Hard-throwing Bobby Blevins of Briarcliff Still Hopes to Strike it Big



The goal remains the same. Briarcliff’s Bobby Blevins, who set pitching records at Briarcliff High School and LeMoyne College and is now in his eighth professional season, still sees the major leagues as the light at the end of the tunnel.


Bobby Blevins of Westchester spent four years in the Dodgers organization, including triple-A, one step from the big leagues. Photo courtesy Bobby Blevins.

“I’m pitching as well as I ever have,” said the 29-year-old who still zips his fastball to the plate at 93 miles per hour.

And, after three seasons as the ace of the Rockland Boulders, he is excelling again in tougher competition. At his league’s all-star break, he was 5-3 with a 3.90 earned run average and seven no-decisions for the Long Island Ducks in the hitter-happy Atlantic League.

[The league is an independent circuit not part of Major League Baseball or its farm system, but serves as a feeder league to MLB’s AA and AAA clubs.]

“I’m going against better competition,” he said.  “People have really been noticing.”

Noticing as in upper-league professional teams?  “Absolutely.  That’s why I chose this league. It’s the one I have to be in to have it happen.”

Blevins is the No. 2 starter on the Atlantic League’s No. 2 team, which had 40 wins at the break.  “He’s been consistent,” said Ducks manager Kevin Baez. “He’s been a bulldog, he keeps you in the game and he’s a good guy on the team.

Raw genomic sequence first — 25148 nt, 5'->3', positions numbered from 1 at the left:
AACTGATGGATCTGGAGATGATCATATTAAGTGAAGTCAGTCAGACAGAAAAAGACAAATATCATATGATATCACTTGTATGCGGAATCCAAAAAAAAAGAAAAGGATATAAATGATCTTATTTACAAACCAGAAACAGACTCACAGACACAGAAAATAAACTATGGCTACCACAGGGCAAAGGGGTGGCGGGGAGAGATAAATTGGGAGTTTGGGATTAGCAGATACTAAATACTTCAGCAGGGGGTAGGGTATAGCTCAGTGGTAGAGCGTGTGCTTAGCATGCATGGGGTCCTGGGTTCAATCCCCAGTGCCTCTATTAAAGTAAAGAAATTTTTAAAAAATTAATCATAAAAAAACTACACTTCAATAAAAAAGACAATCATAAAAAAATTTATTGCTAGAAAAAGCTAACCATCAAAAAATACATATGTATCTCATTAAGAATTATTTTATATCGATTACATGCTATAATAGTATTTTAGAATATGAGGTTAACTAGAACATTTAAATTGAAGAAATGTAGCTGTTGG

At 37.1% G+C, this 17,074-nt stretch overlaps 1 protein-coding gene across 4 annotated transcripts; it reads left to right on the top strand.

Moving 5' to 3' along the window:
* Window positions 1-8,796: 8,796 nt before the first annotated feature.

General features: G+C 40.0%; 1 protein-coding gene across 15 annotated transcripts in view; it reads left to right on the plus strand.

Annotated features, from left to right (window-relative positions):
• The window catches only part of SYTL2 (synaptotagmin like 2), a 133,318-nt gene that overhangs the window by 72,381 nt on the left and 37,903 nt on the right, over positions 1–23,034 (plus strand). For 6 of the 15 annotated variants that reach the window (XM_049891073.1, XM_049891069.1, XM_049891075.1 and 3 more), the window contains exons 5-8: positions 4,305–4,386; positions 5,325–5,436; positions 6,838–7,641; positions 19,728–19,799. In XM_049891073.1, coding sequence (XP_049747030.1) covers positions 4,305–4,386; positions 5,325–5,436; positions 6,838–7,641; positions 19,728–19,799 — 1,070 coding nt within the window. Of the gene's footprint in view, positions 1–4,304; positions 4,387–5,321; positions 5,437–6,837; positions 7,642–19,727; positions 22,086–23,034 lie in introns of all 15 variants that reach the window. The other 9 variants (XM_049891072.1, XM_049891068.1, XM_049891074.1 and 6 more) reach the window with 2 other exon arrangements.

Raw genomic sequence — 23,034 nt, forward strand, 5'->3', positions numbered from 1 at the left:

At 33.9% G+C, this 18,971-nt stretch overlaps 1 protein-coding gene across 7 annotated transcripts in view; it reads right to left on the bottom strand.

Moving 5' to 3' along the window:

“He keeps the ball down, throws strikes and has good mound presence.”

And he has walked just 16 men in 95 innings with over 60 strikeouts.

In a sense, this is his third time around with the Ducks. After the previous two seasons with the Boulders, he joined the Ducks for the post-season and both years started the winning championship game. In last fall’s finale, he went eight innings, yielding but three hits before the Ducks won in 16.

Baez too wonders why the higher minors haven‘t summoned his consistent righthander.  “I don’t know why he doesn’t get a chance,” the manager said.  “From what I’ve seen, he can certainly do triple-A.”

And Class AAA is one step from the major leagues.

Blevins made it to triple-A at one point. After his brilliant records in high school and college, he was signed by the Los Angeles Dodgers organization. He spent four years in their system, even reaching Class AAA but when the Dodgers decided to drop him to A ball to start his fifth season, he asked for his release.

Three seasons with the Boulders followed, the last of which saw him among the league leaders in every pitching category. He was voted Pitcher of the Week four times.  But after his post-season success for the Ducks, the team grabbed him full time.

Still, a minor league salary goes just so far, especially for a married man. Blevins supplements it with off-season work as an independent pitching instructor, often with budding high school stars.

But each pitch, each lesson is, he hopes, moving him one step closer to the big goal: the big leagues.

So for how long will he follow the dream?

“Until my body tells me I can‘t,” says Bobby Blevins.

July 23, 2014 |

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